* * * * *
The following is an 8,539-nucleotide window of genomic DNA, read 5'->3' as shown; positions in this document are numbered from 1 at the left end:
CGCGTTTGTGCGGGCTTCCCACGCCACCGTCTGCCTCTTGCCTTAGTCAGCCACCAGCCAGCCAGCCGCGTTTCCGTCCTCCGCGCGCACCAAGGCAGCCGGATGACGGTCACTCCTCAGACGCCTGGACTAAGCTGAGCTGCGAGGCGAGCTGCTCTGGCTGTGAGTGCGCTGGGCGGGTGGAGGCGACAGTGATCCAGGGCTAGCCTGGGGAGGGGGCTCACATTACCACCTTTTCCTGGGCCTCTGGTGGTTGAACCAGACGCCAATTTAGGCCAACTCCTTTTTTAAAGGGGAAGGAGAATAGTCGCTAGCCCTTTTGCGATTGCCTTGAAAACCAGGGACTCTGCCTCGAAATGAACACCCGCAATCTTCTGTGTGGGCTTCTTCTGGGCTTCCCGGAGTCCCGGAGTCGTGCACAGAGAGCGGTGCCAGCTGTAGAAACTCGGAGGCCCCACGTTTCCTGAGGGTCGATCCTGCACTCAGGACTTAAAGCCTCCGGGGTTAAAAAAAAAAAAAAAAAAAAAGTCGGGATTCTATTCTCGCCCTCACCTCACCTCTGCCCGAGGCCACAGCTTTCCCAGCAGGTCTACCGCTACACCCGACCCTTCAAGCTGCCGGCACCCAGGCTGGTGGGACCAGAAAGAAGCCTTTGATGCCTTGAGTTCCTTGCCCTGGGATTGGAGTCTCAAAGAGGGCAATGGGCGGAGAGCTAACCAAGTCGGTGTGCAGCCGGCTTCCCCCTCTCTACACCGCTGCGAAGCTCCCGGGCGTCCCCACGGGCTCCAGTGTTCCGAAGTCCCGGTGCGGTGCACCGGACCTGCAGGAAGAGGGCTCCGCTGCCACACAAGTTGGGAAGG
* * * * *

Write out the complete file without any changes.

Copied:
The following is an 8,539-nucleotide window of genomic DNA, read 5'->3' as shown; positions in this document are numbered from 1 at the left end:
CGCGTTTGTGCGGGCTTCCCACGCCACCGTCTGCCTCTTGCCTTAGTCAGCCACCAGCCAGCCAGCCGCGTTTCCGTCCTCCGCGCGCACCAAGGCAGCCGGATGACGGTCACTCCTCAGACGCCTGGACTAAGCTGAGCTGCGAGGCGAGCTGCTCTGGCTGTGAGTGCGCTGGGCGGGTGGAGGCGACAGTGATCCAGGGCTAGCCTGGGGAGGGGGCTCACATTACCACCTTTTCCTGGGCCTCTGGTGGTTGAACCAGACGCCAATTTAGGCCAACTCCTTTTTTAAAGGGGAAGGAGAATAGTCGCTAGCCCTTTTGCGATTGCCTTGAAAACCAGGGACTCTGCCTCGAAATGAACACCCGCAATCTTCTGTGTGGGCTTCTTCTGGGCTTCCCGGAGTCCCGGAGTCGTGCACAGAGAGCGGTGCCAGCTGTAGAAACTCGGAGGCCCCACGTTTCCTGAGGGTCGATCCTGCACTCAGGACTTAAAGCCTCCGGGGTTAAAAAAAAAAAAAAAAAAAAAGTCGGGATTCTATTCTCGCCCTCACCTCACCTCTGCCCGAGGCCACAGCTTTCCCAGCAGGTCTACCGCTACACCCGACCCTTCAAGCTGCCGGCACCCAGGCTGGTGGGACCAGAAAGAAGCCTTTGATGCCTTGAGTTCCTTGCCCTGGGATTGGAGTCTCAAAGAGGGCAATGGGCGGAGAGCTAACCAAGTCGGTGTGCAGCCGGCTTCCCCCTCTCTACACCGCTGCGAAGCTCCCGGGCGTCCCCACGGGCTCCAGTGTTCCGAAGTCCCGGTGCGGTGCACCGGACCTGCAGGAAGAGGGCTCCGCTGCCACACAAGTTGGGAAGG